Everyone who has ever started up a grill knows that without enough air the flame quickly goes out. The same thing happens in a gas condensing unit. If not enough air is available, the gas does not combust completely, and soot and carbon monoxide are generated.
In gas condensing units, a system comprising venturi, combustion air blower, and gas valve has proven successful for mixture control — so-called pneumatic gas/air ratio control: depending on the amount of air conveyed, suction pressure arises in a venturi, which adds the applicable amount of gas from the gas control valve.
The control shows its limits, however, when the suppliers must flexibly feed new gas sources and alternative fuel into the networks. Gas-adaptive systems that automatically adjust to the fuel are therefore essential. But they can only function with an electronic gas/air ratio control. It doesn’t need a venturi, which produces pressure loss, since the gas is only supplied by actuating an electronically controlled gas valve.
This is possible because in an electronic gas/air ratio control, the control of the gas-air mixture only depends on the combustion product: the flame.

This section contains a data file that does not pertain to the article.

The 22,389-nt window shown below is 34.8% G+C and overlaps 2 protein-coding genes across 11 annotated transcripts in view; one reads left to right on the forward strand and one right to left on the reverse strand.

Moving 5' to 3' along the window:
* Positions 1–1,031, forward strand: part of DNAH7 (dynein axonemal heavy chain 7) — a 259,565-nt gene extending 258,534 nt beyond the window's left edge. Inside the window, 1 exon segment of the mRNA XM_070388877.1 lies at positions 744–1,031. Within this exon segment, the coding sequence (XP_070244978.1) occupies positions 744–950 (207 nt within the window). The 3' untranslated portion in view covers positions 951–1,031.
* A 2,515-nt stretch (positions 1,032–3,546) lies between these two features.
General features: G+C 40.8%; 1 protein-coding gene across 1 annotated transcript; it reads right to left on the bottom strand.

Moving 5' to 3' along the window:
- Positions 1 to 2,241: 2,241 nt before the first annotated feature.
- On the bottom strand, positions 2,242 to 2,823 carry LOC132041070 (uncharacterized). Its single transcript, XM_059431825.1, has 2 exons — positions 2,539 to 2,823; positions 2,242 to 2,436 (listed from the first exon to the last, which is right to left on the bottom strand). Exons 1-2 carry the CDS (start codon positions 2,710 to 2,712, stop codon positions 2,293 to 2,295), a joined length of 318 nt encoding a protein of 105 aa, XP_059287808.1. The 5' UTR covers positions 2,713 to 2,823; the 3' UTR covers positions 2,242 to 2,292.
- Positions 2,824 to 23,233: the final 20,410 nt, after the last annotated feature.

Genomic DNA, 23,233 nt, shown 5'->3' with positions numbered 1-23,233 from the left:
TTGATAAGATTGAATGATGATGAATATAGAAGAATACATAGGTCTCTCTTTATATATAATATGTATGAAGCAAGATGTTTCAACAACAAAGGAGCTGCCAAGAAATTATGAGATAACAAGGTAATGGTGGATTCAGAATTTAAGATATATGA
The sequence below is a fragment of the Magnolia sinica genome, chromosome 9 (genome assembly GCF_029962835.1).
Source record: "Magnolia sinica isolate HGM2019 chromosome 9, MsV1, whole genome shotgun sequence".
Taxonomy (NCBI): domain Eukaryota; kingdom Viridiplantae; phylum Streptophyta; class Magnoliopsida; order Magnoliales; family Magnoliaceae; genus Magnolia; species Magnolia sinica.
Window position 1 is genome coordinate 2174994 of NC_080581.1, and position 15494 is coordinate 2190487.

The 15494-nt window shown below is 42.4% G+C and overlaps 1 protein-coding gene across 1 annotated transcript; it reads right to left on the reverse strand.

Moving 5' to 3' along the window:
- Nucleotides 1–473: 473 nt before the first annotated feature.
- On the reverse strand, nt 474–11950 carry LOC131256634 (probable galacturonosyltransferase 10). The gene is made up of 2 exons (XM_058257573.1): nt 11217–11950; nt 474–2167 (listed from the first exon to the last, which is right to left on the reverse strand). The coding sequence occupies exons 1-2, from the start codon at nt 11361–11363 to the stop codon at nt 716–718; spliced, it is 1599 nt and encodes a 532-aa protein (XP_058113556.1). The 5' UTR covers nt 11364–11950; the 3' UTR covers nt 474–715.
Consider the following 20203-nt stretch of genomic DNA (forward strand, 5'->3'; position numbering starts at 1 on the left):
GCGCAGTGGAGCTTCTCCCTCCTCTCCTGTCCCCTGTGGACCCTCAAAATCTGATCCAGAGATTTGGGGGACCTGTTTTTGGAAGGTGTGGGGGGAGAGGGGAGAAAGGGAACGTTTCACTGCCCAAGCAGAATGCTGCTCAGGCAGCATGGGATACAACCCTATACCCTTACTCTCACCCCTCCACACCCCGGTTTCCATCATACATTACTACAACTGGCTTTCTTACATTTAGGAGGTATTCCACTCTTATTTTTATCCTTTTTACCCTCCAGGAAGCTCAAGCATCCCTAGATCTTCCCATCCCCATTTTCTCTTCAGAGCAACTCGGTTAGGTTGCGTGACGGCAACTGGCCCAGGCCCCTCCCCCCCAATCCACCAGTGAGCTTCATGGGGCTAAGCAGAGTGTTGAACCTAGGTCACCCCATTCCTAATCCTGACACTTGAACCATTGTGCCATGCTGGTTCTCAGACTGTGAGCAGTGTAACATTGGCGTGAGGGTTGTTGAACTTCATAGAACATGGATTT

Background information: Combustion is a chemical reaction that sets electrons free. This means the flame can conduct electricity. If voltage is applied externally, a small electric current called “ionization current” flows through the flame. When the current has achieved its maximum, combustion is perfect, and the λ-value is 1.
However, the maximum value should not be achieved. As in the case of a pneumatic gas/air ratio control, a safety buffer is included in the calculation. For example, the target λ value is 1.3, an area in which the relationship between the ionization current and the λ value is virtually linear.
The combustion mixture control depends solely on the ionization current. The formula shows how simple the relationship is: If the ionization current is too small, more gas is fed in. If it is too high, the gas supply is restricted.